The Congress which had nearly dethroned the ruling BJP in the 2017 election by winning 77 seats, registered its worst-ever performance with just 17 this time. It expectedly blamed the AAP and the other parties in the fray for eating into its vote share.
However, the moot question is how come the BJP performed so well in Gujarat but lost the northern Indian state of Himachal Pradesh, where it was dislodged from power by the Congress. It also lost the Delhi Municipal Corporation, which it ruled for 15 years, to the AAP.
How come Modi pulled off a miracle performance now, something he could not do in his previous avatar as the Gujarat chief minister in 2002, 2007, and 2012?
One of the obvious reasons could be the prime minister started his campaign early by launching several development projects, even poaching a few from neighboring Maharashtra, while the other parties took their own sweet time to get into election mode.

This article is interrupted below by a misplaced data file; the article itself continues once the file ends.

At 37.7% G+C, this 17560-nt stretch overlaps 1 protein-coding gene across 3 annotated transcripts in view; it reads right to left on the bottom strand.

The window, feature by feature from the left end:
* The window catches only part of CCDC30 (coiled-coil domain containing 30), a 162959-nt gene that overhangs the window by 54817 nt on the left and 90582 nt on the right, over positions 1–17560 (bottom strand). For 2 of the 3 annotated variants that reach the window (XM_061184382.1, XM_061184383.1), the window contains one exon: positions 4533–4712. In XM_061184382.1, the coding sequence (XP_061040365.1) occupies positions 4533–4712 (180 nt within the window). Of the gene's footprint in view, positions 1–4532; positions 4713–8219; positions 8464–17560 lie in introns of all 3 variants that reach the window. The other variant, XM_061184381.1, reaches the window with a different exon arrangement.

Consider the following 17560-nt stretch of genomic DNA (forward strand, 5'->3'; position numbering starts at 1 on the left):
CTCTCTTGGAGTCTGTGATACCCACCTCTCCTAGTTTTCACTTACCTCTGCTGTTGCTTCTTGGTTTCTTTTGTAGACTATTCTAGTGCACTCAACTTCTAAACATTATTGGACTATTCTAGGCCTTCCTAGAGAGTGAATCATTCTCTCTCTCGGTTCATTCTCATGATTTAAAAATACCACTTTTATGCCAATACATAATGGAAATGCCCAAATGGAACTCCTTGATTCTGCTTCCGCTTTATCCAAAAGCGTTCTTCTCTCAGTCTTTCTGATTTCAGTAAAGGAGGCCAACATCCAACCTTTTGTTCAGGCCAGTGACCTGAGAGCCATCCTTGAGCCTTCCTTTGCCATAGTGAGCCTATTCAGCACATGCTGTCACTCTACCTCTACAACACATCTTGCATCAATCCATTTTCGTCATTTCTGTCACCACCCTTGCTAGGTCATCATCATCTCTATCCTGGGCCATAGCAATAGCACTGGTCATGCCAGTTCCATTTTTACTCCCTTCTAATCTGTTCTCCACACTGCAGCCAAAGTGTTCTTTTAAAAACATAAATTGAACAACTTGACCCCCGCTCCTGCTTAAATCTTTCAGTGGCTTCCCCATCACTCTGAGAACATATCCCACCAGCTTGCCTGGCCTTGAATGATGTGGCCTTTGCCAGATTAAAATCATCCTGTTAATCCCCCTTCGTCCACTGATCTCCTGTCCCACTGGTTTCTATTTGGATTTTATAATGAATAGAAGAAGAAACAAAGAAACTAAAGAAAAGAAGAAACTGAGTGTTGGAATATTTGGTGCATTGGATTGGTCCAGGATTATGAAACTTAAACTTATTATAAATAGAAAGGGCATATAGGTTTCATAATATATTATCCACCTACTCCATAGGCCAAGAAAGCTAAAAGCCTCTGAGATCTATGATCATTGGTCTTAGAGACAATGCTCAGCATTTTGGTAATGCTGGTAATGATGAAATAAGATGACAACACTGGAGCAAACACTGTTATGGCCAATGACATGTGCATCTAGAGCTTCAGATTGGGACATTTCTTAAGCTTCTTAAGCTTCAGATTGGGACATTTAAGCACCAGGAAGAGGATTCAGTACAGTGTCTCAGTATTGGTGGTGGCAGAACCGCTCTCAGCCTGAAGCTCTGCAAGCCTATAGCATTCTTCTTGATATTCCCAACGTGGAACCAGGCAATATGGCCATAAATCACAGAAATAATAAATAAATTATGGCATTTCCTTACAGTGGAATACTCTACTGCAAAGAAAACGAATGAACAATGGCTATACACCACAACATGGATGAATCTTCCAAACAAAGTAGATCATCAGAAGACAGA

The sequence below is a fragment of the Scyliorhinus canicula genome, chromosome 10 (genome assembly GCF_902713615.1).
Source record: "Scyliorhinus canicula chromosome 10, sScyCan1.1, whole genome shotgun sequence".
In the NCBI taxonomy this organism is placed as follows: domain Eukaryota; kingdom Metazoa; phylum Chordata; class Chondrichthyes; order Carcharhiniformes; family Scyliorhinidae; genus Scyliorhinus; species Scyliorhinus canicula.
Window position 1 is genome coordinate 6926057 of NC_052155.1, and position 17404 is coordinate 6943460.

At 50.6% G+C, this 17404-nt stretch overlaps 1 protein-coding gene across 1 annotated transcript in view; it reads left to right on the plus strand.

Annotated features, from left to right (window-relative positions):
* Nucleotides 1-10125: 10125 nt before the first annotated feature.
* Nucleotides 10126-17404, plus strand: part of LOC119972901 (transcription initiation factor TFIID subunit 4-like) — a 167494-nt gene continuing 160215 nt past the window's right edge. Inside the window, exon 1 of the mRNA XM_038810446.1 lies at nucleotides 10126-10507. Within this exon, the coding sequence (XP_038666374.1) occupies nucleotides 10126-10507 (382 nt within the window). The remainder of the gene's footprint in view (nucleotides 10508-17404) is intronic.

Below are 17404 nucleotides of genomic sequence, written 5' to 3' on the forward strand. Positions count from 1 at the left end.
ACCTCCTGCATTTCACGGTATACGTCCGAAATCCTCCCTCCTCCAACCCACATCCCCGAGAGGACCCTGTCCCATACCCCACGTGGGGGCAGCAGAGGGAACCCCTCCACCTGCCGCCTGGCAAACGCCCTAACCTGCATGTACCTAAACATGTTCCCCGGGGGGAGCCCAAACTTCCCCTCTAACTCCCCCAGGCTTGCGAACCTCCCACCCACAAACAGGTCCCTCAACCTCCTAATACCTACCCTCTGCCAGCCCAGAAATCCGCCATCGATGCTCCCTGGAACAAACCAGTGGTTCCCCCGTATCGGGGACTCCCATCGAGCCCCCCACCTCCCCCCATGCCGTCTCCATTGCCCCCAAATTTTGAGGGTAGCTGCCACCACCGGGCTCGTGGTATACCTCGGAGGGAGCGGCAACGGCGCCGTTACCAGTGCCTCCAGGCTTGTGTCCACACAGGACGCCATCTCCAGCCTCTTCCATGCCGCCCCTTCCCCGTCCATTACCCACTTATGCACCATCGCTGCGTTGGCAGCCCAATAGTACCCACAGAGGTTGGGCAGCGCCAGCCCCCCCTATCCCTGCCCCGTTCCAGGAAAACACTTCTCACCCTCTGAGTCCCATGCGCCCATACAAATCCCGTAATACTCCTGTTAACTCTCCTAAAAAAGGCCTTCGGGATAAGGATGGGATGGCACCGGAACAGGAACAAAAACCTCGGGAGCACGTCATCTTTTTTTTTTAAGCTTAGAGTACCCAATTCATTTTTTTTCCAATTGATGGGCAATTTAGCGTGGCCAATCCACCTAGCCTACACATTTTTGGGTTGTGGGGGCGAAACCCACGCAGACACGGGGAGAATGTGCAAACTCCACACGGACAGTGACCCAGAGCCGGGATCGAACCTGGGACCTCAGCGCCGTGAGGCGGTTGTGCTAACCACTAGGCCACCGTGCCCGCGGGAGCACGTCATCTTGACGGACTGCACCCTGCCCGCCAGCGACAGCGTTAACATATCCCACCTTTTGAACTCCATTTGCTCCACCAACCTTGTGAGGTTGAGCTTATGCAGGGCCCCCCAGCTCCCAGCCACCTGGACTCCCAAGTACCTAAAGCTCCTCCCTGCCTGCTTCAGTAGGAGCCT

More importantly, in a very subtle manner, the BJP kept the underlying theme of its election campaign focused on Hindutva (Hindu nationalism) along with the fear factor against Muslims, which was repeatedly played.
In the run-up to the elections, in the sensitive Dwarka belt, a popular Hindu pilgrim center, the Gujarat government demolished a few mosques built by fishermen, alleging a Pakistan hand behind their coming up.
Further, to showcase its Hindutva muscle, Yogi Adityanath, the BJP’s saffron-clad chief minister in northern Uttar Pradesh, was greeted with a bulldozer that has come to symbolize the drive to demolish houses and businesses of Muslims under the guise of removing encroachments in his state.
Moreover, Modi seemed under no obligation to address issues like price rises and unemployment as supporters of the proposed Hindu Rashtra (Hindu Nation) openly conveyed through social media that his job is not to control prices or to create jobs but further the bigger cause of Hindu Rashtra.
Steeped in Hindutva, the middle class, mostly made up of upper-caste Gujaratis, is not really worried about price rises and unemployment. And so are the lower middle classes.